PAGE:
When it comes to building a nationwide health IT network, there is no “one size fits all” solution, said Dr. David Blumenthal, national coordinator for health IT.
The Nationwide Health Information Network is not a network in a literal sense but more of a set of standards, services and policies enabling the Internet to be used for the secure exchange of health information to improve health and health care, Blumenthal said.
“To make meaningful use possible, including the necessary exchange of information, we need to meet providers where they are, and offer approaches that are both feasible for them and support the meaningful use requirements of the Centers for Medicare & Medicaid Services Electronic Health Record Incentives Programs,” he said.
Reliable and secure options aligning with the long-range information exchange vision of the Office of the National Coordinator for Health IT need to be available to enable providers to become meaningful users of electronic health records in 2011, Blumenthal said.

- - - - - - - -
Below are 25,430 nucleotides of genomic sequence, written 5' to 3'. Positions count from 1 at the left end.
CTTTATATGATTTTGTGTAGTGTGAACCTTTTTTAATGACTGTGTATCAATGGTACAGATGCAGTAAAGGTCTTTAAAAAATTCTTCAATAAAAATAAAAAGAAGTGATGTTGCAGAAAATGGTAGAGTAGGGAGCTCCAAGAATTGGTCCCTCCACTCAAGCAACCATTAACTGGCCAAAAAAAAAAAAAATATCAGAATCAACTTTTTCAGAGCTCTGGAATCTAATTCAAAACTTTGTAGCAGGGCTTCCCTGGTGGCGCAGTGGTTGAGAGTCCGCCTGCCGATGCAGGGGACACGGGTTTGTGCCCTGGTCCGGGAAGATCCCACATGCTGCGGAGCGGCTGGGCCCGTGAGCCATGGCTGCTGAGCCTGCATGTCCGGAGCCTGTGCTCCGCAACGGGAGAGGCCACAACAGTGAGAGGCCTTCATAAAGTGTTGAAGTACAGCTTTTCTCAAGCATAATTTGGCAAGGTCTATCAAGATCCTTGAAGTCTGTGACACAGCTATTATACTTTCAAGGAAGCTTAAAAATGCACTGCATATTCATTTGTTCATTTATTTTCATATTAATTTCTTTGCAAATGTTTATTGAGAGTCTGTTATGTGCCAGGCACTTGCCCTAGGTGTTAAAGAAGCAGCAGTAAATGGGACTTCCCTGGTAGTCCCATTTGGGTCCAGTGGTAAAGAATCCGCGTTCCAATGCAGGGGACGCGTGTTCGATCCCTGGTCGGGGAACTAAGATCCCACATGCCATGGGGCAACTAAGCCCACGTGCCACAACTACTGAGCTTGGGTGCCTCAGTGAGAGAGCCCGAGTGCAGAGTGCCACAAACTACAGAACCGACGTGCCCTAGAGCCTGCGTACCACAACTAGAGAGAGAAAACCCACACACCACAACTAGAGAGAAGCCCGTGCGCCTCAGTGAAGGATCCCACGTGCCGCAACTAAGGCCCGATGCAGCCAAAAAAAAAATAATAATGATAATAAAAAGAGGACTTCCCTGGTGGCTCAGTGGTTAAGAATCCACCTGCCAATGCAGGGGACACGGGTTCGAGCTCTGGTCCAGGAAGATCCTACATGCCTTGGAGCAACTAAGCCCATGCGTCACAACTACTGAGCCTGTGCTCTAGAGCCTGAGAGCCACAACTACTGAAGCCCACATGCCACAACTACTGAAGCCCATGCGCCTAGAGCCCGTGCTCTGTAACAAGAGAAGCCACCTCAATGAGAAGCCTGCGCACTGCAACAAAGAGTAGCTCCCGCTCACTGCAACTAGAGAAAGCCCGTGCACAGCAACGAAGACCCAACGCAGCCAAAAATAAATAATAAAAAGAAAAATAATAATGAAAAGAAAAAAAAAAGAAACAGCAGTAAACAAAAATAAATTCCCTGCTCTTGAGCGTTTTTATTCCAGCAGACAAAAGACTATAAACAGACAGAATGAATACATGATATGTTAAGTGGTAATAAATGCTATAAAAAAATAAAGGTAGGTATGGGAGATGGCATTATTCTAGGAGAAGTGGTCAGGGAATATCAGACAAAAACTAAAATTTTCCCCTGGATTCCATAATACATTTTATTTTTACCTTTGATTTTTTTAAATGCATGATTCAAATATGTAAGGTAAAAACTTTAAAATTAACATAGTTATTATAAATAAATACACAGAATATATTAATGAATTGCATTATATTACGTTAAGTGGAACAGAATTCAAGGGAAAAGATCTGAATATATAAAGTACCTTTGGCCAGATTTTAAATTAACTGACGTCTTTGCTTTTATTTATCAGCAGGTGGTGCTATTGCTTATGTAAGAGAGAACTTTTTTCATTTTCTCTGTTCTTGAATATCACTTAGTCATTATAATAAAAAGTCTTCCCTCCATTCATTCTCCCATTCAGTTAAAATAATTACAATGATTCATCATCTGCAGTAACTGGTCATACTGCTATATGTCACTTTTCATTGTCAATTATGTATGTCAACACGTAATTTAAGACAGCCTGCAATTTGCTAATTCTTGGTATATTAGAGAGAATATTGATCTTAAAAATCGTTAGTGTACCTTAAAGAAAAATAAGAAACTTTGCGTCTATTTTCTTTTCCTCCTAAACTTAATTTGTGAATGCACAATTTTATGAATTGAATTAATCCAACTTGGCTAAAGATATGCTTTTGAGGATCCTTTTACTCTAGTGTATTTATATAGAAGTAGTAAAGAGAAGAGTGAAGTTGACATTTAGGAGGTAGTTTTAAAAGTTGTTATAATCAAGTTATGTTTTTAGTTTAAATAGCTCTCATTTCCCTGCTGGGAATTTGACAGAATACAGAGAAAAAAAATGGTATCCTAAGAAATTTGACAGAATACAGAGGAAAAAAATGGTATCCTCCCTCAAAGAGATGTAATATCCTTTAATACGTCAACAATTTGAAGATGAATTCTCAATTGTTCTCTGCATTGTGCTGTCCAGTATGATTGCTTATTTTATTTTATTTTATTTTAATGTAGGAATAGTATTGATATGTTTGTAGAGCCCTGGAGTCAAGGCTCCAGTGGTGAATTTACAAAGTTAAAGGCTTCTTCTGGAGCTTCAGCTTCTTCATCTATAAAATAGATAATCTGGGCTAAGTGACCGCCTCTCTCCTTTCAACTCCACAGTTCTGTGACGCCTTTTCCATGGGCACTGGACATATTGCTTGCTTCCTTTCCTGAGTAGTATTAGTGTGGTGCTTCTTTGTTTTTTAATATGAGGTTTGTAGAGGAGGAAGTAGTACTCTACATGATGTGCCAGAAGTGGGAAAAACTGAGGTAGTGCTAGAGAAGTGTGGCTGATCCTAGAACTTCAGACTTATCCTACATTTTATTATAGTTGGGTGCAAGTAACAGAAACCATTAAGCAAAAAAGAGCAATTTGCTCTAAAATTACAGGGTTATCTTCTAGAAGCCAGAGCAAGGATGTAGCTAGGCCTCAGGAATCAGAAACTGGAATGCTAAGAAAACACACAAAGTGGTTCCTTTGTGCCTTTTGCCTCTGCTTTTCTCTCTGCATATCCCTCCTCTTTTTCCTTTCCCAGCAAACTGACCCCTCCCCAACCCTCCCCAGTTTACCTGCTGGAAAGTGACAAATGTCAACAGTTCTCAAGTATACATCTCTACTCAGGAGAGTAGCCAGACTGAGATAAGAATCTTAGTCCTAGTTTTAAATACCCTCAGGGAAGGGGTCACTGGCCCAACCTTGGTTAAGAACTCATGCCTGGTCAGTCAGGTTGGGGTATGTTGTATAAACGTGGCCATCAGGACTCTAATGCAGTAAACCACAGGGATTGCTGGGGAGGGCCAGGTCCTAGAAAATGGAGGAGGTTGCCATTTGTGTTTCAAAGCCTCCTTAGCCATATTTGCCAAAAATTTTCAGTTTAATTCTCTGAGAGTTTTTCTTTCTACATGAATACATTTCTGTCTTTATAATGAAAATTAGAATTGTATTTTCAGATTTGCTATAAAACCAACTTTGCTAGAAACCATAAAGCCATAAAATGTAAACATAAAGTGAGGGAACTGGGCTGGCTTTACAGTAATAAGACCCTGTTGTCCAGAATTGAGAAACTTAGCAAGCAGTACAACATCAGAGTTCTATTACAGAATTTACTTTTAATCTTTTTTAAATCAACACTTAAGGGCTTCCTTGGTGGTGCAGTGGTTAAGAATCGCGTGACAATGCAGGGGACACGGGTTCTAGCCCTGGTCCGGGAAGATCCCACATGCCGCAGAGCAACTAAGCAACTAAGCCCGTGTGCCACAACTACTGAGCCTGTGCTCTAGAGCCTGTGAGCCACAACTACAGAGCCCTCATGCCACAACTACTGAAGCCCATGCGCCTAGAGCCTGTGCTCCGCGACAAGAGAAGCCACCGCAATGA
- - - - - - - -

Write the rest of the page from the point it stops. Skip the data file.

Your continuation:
“Such an option should balance the need for a consistent level of interoperability and security across the exchange spectrum with the reality that not all users are at the same point on the path to comprehensive interoperability,” he said.
He said broadening the use of the NHIN to include a wider variety of providers and consumers who may have simpler needs for information exchange is critical to strengthening health information exchange and meeting ONC’s initial meaningful-use requirements.
The recently launched NHIN Direct Project is designed to identify the standards and services needed to create a means for direct electronic communication between providers. Blumenthal said the project is meant to enhance the capabilities offered by other means of exchange.
Blumenthal said he and his office are on an “aggressive timeline” to define these specifications and standards and to test them within real-world settings by the end of 2010. He said timing is critical so that this resource can reach more participants in health information exchange as meaningful users prepare to qualify for incentives provided for in the HITECH Act.
“This model for exchange will meet current provider needs within the broader health care community, complement existing NHIN exchange capabilities, and strengthen our efforts toward comprehensive interoperability across the nation,” he said.